Headlines from Latin America 2016
Donald Trump's campaign, and eventual election, took most of the attention in these pages as well as in the world. Nevertheless, some interesting things happened south of the border that will show up on President Trump's agenda sooner rather than later.
Let's start with Cuba. Fidel Castro died, and this is the one story most likely to impact President Trump in 2017.
What will President Trump do with President Obama's policy toward Cuba? I hope he keeps the U.S. embassy but immediately takes a stand that the embargo will stay until the Cuban government changes its ways.
Cuba after Fidel Castro will continue to be the same economic wreck. It means that President Trump will have all the cards – the same ones President Obama refused to play.
What happens in Cuba? Raúl Castro will have to make a choice very soon. Does he reform or keep the failing show on the air? No one is going to bail him out, and President Trump should say he is on the side the Cuban people. My guess is that a lot of Cubans will be happy to hear that.
Down in Mexico, they may hate Mr. Trump, but they probably despise the surging violence and slow U.S. GDP growth a lot more. President Trump should sit down with President Enrique Peña-Nieto and show concern about violence tearing apart areas of Mexico, as we see in this good post from Kirk Semple:
In the first 10 months of this year, there were 17,063 homicide cases in Mexico, already more than last year’s total and the highest 10-month tally since 2012.
The relapse in security has unnerved Mexico and led many to wonder whether the country is on the brink of a bloody, all-out war between criminal groups.
You can't have these levels of violence south of the border without impacting cities north of the border. These criminal elements are fighting for space and lanes to the customers up here. They've also turned portions of the U.S.-Mexico border into lawless areas where they decide who goes north or south.
President Trump will make a lot of Mexicans very happy when U.S. GDP grows in the 4-6% range. It will do wonders for a Mexican economy heavily dependent on the U.S. We will buy more oil, consume more avocados, and visit more of their beaches. They love a strong U.S. economy in Mexico, as they've told me over and over again.
Down in Venezuela, we are watching a predictable human tragedy. People are getting more and more desperate, as we can see by the growth of the black market. Let's meet "los bachaqueros," and it is not a baseball academy that breeds shortstops for the Major Leagues. It is the story of Venezuelans turning to the black market to survive:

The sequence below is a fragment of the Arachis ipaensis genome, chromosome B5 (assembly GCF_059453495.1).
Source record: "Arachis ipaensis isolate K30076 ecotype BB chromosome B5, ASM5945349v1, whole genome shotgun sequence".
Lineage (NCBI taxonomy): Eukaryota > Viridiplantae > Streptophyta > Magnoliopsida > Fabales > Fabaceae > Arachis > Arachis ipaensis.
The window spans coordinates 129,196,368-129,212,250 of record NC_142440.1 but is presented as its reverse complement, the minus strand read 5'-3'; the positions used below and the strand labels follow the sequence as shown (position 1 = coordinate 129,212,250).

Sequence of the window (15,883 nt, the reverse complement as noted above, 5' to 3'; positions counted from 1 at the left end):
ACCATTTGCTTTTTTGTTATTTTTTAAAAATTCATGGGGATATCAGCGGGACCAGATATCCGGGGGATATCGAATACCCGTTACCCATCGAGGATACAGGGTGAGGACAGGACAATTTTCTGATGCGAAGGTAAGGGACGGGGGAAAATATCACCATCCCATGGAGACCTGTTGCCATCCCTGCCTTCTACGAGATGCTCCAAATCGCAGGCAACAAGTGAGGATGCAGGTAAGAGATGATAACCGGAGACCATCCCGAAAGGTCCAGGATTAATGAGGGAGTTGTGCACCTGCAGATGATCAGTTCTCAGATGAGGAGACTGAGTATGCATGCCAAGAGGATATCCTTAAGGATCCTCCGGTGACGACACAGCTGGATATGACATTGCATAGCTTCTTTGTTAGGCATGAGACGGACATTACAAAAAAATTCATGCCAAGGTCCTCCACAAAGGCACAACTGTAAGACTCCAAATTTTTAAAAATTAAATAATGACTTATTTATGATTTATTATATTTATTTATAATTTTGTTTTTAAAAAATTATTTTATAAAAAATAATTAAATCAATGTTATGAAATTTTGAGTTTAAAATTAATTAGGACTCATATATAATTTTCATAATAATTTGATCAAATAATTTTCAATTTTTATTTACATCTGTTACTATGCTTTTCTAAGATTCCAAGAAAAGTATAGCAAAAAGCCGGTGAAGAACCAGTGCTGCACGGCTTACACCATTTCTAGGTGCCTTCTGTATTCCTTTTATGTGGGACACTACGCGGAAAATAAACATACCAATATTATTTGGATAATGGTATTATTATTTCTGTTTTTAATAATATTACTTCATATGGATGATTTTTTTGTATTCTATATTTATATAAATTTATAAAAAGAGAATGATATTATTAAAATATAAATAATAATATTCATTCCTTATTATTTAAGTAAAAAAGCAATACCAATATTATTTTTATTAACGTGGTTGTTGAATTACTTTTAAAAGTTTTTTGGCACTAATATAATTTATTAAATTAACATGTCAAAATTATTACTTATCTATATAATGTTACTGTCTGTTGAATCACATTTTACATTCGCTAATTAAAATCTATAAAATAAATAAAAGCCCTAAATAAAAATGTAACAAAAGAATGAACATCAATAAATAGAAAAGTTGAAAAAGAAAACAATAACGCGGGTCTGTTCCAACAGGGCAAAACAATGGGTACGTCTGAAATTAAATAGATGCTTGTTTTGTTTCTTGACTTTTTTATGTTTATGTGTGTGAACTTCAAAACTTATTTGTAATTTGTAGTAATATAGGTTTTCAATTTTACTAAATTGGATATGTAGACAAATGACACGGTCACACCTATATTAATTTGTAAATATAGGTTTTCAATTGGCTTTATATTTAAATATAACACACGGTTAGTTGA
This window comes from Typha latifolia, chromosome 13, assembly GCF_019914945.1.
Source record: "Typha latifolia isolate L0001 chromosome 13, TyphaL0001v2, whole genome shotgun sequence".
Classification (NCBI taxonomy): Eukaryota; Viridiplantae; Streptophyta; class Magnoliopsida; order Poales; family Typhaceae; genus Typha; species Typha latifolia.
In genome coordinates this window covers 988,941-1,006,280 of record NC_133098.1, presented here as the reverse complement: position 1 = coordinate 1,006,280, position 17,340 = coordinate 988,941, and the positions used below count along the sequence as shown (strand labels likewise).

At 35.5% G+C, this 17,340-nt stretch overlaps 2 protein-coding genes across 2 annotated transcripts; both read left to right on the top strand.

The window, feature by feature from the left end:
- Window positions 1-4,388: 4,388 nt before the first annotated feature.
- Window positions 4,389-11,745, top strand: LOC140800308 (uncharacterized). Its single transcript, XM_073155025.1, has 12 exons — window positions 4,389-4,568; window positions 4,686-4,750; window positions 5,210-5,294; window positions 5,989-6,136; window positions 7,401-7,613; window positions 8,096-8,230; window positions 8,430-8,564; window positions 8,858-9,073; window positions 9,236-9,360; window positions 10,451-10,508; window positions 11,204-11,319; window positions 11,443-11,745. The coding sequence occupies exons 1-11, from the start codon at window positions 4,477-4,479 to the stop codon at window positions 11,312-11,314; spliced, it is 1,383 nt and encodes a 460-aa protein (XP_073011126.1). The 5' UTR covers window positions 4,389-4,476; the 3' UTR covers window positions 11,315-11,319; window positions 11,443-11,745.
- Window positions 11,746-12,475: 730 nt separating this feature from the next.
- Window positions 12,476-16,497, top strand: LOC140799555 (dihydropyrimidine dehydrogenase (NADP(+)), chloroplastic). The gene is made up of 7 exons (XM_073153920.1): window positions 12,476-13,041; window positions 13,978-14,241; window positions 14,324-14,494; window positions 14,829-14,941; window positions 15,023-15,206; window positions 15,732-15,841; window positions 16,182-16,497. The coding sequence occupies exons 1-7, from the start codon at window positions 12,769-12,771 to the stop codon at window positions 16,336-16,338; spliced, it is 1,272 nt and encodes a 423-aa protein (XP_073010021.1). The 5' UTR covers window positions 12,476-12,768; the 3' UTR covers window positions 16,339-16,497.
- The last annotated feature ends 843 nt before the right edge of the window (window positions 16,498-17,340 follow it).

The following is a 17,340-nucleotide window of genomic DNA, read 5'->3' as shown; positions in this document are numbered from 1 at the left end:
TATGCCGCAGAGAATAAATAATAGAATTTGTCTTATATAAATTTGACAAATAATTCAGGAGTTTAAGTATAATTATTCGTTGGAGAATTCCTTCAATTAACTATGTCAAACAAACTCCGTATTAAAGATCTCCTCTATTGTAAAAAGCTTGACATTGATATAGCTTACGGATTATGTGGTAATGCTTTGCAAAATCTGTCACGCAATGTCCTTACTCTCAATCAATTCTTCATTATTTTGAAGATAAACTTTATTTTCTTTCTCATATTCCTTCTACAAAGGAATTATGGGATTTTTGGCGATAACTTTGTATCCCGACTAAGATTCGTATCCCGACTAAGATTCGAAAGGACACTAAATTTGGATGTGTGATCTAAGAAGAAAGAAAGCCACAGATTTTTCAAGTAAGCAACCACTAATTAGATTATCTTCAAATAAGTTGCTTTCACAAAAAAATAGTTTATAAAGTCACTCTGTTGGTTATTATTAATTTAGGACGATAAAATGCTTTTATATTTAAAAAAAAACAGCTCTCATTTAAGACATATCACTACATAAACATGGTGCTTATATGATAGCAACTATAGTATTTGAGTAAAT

President Nicolas Maduro blames the so-called 'bachaqueros' -- a new class of black marketeers who resell goods at hugely inflated prices -- for the country’s problems. His critics say they are in fact a product of his own government’s inept policies.
Price freezes and currency controls have given way to alarming shortages of basic goods, creating interminable supermarket lines of Venezuelans desperate to get their hands on products like flour or nappies. Many people the Telegraph spoke to said that, in such conditions, hunger and looting are not uncommon.
Bachaqueros can sell basic commodities like rice and sugar at $2 and $3 per kilogram respectively, a great expense for the average Venezuelan on minimum wage. A family of five can consume up to two kilos of rice per week, spending $16 a month if they buy it on the black market -- almost half the average monthly salary.
In supermarkets the same products are sold under government fixed prices at 900 and 380 bolivares for rice and sugar respectively, less than one dollar. But endless queues and scarcity of products has forced many to search the black market.
This is horrible. I shared this article with my mother, and it reminded her of their "black market" days in Cuba.
Venezuela is not as much a threat to the U.S. as Cuba or Mexico. However, it is an oil producer, sits next to Colombia, and could explode at any moment.
Down in Argentina, a center-right President Macri is a shining light and trying to reform many of the excesses of the left. He was elected by a frustrated Argentine middle class that sees a growing bureaucracy that takes care of only bureaucrats. Does that sound familiar?
Over in Brazil, a "samba" of political corruption now rivals the Rio carnival. During the year, a president was impeached, but there is more corruption coming out. Brazilians call it "Operation Car Wash," and we hope they wash it all around. Corruption has been deadly for one of the Top 10 GDPs in the world.
Overall, an exciting year. I believe there are more big things to happen in 2017. Change is coming to Cuba, and that's something to look forward to.
Of course, let's not forget all of those Cubs fans in Latin America who got hooked on the team when WGN carried the games via satellite.